When Cheese Grits signed off last week, Mrs. Claus had a dilemma: how to bake chocolate octagon cookies for Santa to deliver to our daughter on Christmas. Mrs. Claus does not own an octagon-shaped cookie cutter, and the thought of making a parchment paper template and using it as a pattern against which the cookies could be cut sounded like a lot of work to her. Our daughter’s cookies weren’t the only cookies that needed to be baked between now and Christmas, after all.
Santa’s elves are up to the tips of their pointed ears in toys to make, paint, test and package for Santa’s big day, which is coming up fast, and they don’t have time to design and make an octagon cookie cutter.
But fortunately Mrs. Claus has powerful connections. One of the most powerful is her best friend from college, a librarian, who, when she read of Mrs. Claus’ dilemma, did what any decent librarian would do: a Google search for octagon cookie cutters. In no time she had sent off an e-mail to Mrs. Claus with the web address of a vendor who made octagon cookie cutters and suggestions for several more places to look as well.
That e-mail got Mrs. Claus thinking about libraries and librarians. When she was in elementary school, Mrs. Claus worked as a library assistant. The library had a filing cabinet that was loaded with all sorts of NASA micrographs of stars, planets and galaxies, and Mrs. Claus used to let her imagination explore the heavens as she sorted and filed them. She used to send letters to NASA asking them to send even more of the pictures and posters, which meant the library had more than it could store, so she got to take some of the overflow home with her. She’s always been fascinated by traveling and the cosmos, the stars and the northern lights; that’s probably what attracted her to Mr. Claus now that she thinks about it, an interest in flying through the universe, dancing with the northern lights, developed early on in a library.
In college and graduate school Mrs. Claus used to wander the old dusty stacks or explore the special collections in the university libraries, always amazed at the treasures she would discover at her finger tips. Entire new worlds opening up, all of them for free.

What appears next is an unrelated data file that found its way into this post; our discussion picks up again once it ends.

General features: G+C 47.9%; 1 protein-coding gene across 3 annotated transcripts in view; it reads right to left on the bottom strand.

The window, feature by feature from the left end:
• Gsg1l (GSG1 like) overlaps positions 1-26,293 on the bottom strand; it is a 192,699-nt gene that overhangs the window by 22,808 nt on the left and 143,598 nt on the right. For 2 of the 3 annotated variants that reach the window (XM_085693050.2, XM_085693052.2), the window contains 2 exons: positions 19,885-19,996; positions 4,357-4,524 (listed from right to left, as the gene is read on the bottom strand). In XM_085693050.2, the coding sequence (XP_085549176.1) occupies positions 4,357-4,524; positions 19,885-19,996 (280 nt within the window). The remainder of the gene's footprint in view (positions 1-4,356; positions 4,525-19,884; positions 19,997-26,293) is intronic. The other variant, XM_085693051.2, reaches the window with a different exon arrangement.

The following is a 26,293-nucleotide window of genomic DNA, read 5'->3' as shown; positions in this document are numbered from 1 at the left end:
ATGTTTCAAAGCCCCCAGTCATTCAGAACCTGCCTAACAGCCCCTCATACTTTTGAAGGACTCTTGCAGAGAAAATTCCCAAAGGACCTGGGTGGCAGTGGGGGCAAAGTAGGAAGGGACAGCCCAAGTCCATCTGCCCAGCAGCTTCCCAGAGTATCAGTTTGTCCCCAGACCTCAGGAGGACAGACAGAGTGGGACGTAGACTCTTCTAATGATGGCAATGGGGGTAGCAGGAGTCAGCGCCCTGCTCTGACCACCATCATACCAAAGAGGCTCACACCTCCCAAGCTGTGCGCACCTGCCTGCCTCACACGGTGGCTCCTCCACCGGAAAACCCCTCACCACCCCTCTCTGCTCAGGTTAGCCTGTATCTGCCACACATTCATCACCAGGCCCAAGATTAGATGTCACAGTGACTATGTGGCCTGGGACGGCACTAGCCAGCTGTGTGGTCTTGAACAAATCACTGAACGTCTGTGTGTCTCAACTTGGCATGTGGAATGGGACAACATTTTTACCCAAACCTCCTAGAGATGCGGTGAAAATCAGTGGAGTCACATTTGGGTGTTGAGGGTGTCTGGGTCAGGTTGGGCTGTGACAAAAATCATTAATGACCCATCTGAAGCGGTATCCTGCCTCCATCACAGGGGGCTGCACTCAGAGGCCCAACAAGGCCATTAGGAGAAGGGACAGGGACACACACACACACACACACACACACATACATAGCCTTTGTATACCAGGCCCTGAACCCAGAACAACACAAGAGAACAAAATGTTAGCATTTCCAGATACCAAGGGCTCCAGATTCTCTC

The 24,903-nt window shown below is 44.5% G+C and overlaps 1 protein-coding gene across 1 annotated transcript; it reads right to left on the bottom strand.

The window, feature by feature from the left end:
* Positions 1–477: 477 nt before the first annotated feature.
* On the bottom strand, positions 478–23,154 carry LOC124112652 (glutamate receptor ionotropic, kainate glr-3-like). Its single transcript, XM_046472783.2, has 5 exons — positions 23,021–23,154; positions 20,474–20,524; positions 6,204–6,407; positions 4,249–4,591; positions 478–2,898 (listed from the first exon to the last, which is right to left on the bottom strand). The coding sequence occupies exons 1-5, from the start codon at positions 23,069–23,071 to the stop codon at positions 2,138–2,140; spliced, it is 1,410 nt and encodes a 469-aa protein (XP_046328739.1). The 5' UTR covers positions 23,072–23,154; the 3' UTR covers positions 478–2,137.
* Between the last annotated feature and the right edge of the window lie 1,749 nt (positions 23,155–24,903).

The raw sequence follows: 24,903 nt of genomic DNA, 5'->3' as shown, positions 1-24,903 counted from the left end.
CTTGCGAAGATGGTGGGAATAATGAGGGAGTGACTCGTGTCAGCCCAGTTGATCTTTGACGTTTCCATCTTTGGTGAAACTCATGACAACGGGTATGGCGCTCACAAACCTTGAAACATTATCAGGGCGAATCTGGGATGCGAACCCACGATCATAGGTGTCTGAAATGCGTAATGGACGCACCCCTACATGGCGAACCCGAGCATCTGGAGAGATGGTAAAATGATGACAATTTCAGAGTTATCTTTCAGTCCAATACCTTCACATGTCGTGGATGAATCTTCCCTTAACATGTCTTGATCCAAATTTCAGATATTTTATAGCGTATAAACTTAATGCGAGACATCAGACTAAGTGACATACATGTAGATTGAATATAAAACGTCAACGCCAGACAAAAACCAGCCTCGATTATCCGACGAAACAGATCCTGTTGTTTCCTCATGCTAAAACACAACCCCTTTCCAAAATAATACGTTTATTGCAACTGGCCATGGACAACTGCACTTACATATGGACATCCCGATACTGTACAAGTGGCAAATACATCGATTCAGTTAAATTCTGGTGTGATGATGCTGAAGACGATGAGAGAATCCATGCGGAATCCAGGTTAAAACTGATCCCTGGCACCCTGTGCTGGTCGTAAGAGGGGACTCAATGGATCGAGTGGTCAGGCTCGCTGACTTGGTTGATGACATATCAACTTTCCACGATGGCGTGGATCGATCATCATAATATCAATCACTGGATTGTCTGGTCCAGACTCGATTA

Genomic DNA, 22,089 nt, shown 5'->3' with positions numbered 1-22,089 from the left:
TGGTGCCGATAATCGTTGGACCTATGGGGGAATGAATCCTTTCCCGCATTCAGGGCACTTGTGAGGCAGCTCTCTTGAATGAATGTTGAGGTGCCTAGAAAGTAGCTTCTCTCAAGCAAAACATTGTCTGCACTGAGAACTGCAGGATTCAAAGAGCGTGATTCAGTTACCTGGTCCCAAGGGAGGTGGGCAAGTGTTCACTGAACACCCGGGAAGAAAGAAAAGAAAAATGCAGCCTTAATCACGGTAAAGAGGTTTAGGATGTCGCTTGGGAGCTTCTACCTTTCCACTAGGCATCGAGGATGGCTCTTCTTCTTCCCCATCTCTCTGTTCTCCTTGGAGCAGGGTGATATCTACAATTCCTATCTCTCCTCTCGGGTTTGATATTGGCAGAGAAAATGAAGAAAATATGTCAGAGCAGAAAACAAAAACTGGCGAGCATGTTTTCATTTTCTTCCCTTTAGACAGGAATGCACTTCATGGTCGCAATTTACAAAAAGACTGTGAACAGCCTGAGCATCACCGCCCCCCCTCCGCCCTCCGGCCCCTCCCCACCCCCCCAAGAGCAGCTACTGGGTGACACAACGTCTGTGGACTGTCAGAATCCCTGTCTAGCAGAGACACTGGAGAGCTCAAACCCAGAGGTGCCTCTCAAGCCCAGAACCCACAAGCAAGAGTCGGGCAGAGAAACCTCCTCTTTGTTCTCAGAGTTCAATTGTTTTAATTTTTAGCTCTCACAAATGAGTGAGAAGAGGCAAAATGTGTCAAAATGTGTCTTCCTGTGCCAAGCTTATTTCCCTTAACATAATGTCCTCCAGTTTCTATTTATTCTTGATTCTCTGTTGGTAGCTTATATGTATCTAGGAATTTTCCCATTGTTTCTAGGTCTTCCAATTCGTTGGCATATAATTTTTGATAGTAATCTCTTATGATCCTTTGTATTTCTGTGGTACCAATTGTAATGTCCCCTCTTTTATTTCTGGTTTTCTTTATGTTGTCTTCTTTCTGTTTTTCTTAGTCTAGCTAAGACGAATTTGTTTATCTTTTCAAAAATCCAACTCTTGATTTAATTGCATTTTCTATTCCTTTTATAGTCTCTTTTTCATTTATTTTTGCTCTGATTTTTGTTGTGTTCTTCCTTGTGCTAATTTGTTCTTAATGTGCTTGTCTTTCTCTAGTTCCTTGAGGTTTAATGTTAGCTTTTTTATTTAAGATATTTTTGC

And through the years, some of her best friends have turned out to be librarians. Librarians are great people to know. They have at their disposal the single most important kind of knowledge to have: the knowledge of how to find out. Most librarians love to solve problems and answer questions—the more unusual the question, the better.
Perhaps Santa should start leaving library cards in the stockings of budding young readers. It would be a Christmas gift that could last a lifetime. Weekly weekend visits to the library to check out story books, help with homework assignments later on, help researching colleges or careers even later—a place to go and a person to go to when you need to know something. What better Christmas gift?
Yes, Mrs. Claus has a truly wonderful and knowledgeable connection in her college buddy turned librarian.
But, Mrs. Claus, it turns out, has an even more powerful connection: Grandpa. Grandpa, as it would happen, owns and operates one of the elite North Pole satellite workshops, and a stainless steel octagon cookie cutter (that won’t rust in the dishwasher) is already in the mail to Mrs. Claus.
While she waits for it to arrive, Mrs. Claus is off to the library (where else?) to find a good chocolate cut-out cookie recipe, and she’s going to see if she can talk that dear hassled husband of hers into doing some quality control taste testing on some chocolate octagon cookies before Christmas.
© 2009 Michele Arduengo. All rights reserved.